“Put ‘Em Up” continues to keep things rolling alone, most notable for the malicious production work. The hook is catchy, at least by the end, which is welcome. On “Heart Donor,” Lupe brings Poo Bear along for the ride, riding a beat courtesy of The Runners. Poo Bear delivers. Ultimately, it’s a lovely cut, though it doesn’t eclipse the heavyweights.
Bilal steals the show on “How Dare You,” while Lupe Fiasco sounds less electrified than the indie-R&B star, who is on fire. He regains his swag with a little help from a soulful Guy Sebastien on the exceptional “Battle Scars.” Lupe easily atones for any miscues, while Sebastien shines. Soulful, nuanced, and pitch-perfect, Lupe and producers made the right move to consider Sebastien as an equal entity as opposed to ‘featuring’ Guy Sebastien. Follow up “Brave Heart,” is a downgrade. Poo Bear reappears, but is less effective here.
Thankfully, the top-notch, soulful “Form Follows Function” gives Lupe Fiaco another dynamic solo spot, sans collaboration. “Form Follows Function” reminds fans of the soulful-productions that graced his debut. Socially conscious, agile, and confident, he slays here. Follow-up “Cold War” finds him agile, though more casual. Jane $ $ $ delivers the hook that unsurprisingly provides the listeners with a history lesson:
“Said it’s a cold war/ain’t nobody win like the government/in the U.S.S.R.”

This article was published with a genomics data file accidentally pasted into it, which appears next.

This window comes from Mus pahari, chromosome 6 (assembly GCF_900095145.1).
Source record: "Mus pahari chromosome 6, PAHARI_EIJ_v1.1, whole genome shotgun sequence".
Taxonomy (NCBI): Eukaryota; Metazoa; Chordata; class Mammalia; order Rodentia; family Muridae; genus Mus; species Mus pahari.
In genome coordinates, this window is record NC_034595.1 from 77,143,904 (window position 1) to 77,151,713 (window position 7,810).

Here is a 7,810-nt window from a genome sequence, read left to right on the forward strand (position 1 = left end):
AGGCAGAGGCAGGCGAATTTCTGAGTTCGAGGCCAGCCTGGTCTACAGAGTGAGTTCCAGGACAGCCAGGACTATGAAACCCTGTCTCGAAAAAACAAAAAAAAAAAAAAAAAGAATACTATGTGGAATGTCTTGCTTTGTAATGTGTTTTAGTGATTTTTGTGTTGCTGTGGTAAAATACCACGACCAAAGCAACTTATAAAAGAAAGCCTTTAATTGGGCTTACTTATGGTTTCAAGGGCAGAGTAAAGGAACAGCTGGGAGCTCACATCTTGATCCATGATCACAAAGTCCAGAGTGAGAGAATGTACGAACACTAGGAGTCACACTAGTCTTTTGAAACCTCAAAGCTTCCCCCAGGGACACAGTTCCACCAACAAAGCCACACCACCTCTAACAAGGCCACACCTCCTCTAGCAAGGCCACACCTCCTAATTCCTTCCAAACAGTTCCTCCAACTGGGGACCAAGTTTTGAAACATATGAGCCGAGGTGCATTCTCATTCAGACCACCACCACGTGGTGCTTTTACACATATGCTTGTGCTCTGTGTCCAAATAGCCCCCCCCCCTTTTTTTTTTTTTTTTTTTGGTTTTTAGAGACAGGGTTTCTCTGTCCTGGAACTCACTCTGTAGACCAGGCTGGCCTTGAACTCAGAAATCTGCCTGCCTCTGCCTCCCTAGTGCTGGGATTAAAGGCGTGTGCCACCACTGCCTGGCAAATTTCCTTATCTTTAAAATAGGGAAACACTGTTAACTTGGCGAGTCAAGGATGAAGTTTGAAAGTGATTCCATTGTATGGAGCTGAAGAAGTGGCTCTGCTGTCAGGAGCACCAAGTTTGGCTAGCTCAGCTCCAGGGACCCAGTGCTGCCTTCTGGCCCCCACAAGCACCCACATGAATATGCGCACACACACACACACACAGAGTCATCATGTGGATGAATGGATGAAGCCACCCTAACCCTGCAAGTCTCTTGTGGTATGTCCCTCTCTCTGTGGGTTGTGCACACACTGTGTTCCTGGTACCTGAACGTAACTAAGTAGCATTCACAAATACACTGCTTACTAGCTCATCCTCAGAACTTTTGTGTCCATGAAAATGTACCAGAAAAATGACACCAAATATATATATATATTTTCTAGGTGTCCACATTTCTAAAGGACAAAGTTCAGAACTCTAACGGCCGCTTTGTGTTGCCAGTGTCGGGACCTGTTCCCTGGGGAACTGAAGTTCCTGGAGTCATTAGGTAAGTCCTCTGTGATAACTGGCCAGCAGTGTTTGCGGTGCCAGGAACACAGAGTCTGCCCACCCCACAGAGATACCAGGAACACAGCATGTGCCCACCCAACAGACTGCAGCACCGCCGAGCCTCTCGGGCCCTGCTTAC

“Unforgivable Youth” features Jason Evigan (frontman of After Midnight Project) , whose hook performance is quite casual:
“This world, my heart my soul/ Things that I don’t know/ The icicles hey grow/ They never let me go/ Scars are left as proof / But tears they soak on through/ Things I’ve done/ My young, my unforgivable youth.”
With the standard pop/rock thing that Lupe features on every album going on, the cut is solid, not exceptional. The closer, “Hood Now (Outro)” is too long, but certainly enjoyable. It’s more relaxed than many of the heady cuts.
Overall, Food & Liquor II: The Great American Rap Album, Pt. I is very much a Lupe Fiasco effort. There are multiple messages, double and triple meanings, and more than enough socio-political messages to ‘float a boat.’ Cerebral, enjoyable, overstuffed, and brilliant would all be adjectives to describe this effort. Essentially, it would’ve benefited from another edit, which would have made a ‘solid’ album a truly ‘great’ one.
Gems: “Strange Fruition,” “Around My Way (Freedom Ain’t Free),” “Bitch Bad,” “Lamborghini Angels” & “Battle Scars”